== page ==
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Tuesday, November 16, 2010

Arthur Smith: The nothing that was Climategate

The nothing that was Climategate

by Arthur Smith, Not Spaghetti blog, November 16, 2010
Joe Romm has an excellent perspective on the last year, since "Climategate" -- focusing on the developments in the science of climate that make our situation only that much more alarming. The real story of "Climategate" is not the frank discussions between climate scientists revealed in stolen emails, and at least so far not the Watergate-like computer break-in whose perpetrators and sponsors have still not been revealed (though I am sure one day that will prove a very interesting story). As Romm emphasizes, the real tragedy of "Climategate" is the media circus that chased this shiny new conflict-driven nothing of a story when there were far, far more momentous issues regarding the reality of climate at hand. If even one of the 9 scientific claims of the past year reviewed by Romm holds up under further research -- and in my judgment very likely at least 4 or 5 of these, possibly 7 or 8, are real -- the future for my children will be a far less happy place than I had anticipated even just a year ago.
Andy Revkin's coverage of the climate email hack at the NY Times (for example, this early Dot Earth post) was an unfortunate example of the herd mentality among journalists on the subject -- I've gone back and forth myself on whether Revkin was to some extent responsible for leading the herd. It was around that time I decided his "Dot Earth" blog, which largely launched my interest in climate science, was just not worth my time any more. But even the usually science-friendly George Monbiot thought what was revealed by the emails was serious. Other than the possibly illegal freedom-of-information suppression request by a flustered Phil Jones (who I'd never heard of before), it was not, as Monbiot later confessed.
The strongest lingering widespread meme raised by "Climategate" seems to be along the line of climate scientists being cliquish and "mean"-- saying nasty things about their critics. But all of science is like that "under the covers"; science is a relentlessly tough intellectual endeavor, and scientists don't waste their time being polite to people who they see as wrong. I work for research journals and see communications between scientists criticizing one another on their science, day after day; a lot of this seems very harsh, some hardly the dispassionate image we have of the objective scientist. I looked through a random sample of such commentary recently, selecting a few relatively generic comments (i.e., leaving out the criticisms that were very specific to a particular piece of scientific work) and have posted them below -- if the climategate e-mails seem overly harsh, well, we get just as bad day in, day out, around here!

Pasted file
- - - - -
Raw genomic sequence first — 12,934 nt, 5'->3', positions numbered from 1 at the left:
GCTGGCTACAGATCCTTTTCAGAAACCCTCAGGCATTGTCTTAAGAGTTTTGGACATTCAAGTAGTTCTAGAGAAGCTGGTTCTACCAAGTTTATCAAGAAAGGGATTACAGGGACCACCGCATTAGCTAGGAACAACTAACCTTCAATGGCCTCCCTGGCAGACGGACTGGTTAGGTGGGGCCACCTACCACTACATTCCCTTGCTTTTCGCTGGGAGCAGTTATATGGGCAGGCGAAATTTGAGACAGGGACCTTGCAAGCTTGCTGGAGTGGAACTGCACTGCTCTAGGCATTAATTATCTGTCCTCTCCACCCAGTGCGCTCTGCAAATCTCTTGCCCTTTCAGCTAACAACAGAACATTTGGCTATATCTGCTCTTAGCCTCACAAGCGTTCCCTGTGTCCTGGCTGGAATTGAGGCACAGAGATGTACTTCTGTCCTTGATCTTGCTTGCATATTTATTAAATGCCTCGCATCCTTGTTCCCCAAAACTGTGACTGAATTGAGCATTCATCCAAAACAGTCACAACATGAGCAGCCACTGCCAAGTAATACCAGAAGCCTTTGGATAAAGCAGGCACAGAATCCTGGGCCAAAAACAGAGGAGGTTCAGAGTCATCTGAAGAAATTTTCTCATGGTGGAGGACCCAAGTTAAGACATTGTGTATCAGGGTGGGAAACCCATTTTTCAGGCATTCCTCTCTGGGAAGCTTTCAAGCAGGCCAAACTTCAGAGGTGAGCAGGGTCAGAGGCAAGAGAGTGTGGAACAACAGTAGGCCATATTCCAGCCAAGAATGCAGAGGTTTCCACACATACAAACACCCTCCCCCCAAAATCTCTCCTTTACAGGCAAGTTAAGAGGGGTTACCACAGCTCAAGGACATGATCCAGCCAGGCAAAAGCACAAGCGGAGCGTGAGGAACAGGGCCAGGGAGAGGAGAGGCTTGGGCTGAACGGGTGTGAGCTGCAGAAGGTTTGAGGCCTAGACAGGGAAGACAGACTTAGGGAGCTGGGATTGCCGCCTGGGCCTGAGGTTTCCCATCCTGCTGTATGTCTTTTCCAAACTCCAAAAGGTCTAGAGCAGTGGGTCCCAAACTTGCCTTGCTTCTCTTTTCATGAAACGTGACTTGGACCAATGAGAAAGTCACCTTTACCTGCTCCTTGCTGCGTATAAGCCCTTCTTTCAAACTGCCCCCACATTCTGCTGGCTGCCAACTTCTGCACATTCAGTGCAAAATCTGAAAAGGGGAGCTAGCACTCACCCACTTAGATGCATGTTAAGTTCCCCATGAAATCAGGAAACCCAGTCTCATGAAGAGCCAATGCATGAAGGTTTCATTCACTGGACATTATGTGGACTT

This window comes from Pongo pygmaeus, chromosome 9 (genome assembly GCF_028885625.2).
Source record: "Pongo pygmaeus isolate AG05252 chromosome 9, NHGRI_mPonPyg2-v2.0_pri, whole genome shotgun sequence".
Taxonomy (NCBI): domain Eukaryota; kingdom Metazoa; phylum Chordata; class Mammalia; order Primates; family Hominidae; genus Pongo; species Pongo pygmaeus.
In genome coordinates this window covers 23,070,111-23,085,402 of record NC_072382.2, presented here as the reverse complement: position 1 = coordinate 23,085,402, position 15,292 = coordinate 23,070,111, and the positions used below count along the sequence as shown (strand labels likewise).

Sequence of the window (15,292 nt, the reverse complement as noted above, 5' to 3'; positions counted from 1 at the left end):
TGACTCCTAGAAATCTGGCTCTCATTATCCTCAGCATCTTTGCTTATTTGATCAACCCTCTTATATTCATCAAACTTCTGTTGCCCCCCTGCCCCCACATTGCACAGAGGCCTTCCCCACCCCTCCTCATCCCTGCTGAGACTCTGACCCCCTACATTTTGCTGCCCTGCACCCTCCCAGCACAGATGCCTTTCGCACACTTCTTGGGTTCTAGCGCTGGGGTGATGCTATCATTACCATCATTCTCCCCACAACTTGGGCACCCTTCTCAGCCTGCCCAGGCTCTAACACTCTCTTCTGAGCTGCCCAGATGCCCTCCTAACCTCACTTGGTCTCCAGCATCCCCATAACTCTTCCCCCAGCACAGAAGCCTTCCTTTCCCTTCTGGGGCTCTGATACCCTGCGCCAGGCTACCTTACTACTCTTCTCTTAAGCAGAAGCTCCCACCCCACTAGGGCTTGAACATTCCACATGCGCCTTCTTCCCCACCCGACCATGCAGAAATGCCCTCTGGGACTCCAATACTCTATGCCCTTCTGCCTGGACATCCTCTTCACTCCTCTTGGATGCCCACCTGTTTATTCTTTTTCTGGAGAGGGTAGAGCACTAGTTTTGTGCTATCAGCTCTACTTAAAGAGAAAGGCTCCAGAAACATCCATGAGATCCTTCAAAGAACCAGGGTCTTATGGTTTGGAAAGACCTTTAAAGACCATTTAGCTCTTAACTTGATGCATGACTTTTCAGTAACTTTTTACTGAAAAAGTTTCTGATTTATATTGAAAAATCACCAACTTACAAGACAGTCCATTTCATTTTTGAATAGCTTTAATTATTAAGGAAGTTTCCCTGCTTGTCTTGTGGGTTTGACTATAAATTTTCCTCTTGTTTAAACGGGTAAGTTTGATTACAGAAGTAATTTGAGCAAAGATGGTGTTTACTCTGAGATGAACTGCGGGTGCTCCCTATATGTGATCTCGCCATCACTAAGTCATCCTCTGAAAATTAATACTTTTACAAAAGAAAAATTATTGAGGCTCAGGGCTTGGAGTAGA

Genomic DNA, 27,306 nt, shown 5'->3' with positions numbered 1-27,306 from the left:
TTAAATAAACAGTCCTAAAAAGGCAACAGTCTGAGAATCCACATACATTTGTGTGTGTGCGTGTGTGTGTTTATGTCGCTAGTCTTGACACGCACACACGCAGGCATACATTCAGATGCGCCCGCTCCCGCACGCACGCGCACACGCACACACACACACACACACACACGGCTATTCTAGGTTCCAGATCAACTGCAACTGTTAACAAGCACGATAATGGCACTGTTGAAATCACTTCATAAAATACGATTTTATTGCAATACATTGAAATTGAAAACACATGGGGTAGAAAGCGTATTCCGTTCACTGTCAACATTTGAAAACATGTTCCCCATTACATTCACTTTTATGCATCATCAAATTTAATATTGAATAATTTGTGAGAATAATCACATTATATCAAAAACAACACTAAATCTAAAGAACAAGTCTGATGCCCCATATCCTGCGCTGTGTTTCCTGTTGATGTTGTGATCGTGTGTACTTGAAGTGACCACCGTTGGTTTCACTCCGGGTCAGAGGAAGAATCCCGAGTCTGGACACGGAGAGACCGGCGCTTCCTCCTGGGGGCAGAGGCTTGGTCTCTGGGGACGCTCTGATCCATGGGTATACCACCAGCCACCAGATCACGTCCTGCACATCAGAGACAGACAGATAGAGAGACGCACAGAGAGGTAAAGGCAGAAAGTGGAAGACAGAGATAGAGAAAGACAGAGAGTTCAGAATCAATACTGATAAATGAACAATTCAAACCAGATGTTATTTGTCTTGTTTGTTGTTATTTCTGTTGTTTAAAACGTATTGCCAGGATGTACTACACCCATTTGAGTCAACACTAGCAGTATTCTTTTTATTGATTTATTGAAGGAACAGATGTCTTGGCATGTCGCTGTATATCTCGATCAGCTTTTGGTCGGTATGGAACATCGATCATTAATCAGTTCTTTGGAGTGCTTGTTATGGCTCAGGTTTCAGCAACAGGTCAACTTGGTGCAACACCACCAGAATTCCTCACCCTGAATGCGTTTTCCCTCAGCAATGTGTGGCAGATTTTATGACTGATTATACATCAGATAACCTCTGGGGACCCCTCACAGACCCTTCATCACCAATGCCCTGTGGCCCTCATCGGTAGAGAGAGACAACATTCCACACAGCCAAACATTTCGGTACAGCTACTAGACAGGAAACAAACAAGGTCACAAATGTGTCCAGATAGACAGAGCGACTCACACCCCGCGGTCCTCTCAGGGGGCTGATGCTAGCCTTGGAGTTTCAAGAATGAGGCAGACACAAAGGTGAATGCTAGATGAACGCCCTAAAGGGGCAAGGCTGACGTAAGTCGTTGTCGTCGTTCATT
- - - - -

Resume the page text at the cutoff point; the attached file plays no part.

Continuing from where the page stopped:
Sample comments from referees (some of the papers commented on went on to be published, some not -- so far):
This paper is beyond salvaging.
The revised manuscript and the authors' reply to my report contain arguments which are clearly unphysical.
Perhaps the authors' misconception on fundamental xxxx physics is most clearly seen in their reply to my previous comments.
Equation (x) looks very suspicious and I would not trust it at all.
I have the impression that the authors do not want to explain anything.
I disagree that this somewhat trivial manipulation of xxx presented in this paper solves any important existing problem.
It is difficult for me to review the scientific merits of this work dispassionately, because I find the verbatim reproduction of sentences from other work (in the introduction) to be rather distasteful.
The paper must be thoroughly rewritten before its scientific content could be assessed. The English is indeed extremely poor, and several sentences in the text seem meaningless.
I tend to think that Author did not want to understand my main remark. In the Comment attached one can find how to obtain all Author's results in a single line.
This paper is based on very artificial and perhaps even ill-defined conceptual distinctions and terms, which furthermore seem to be quite unrelated to the proposed model.
I feel that this paper is conceptually too vague or inconsistent to be acceptable for publication.
The authors present the results of their alleged calculations of xxxxxx. My main impression of the paper is that the authors do not quite know what they are doing. The paper is incoherently written. Most importantly the text and the Figs xxx (i.e. the results) are not consistent and the results do not make much sense.
Harsh? That's pointed criticism based on the opinions of expert reviewers. Much of it questions motives and competence. And this is just a random sample -- I've seen much worse on occasion.
There really was nothing interesting about science to be found in the "climategate" controversy. Now, whodunnit? That would be a useful journalistic pursuit.

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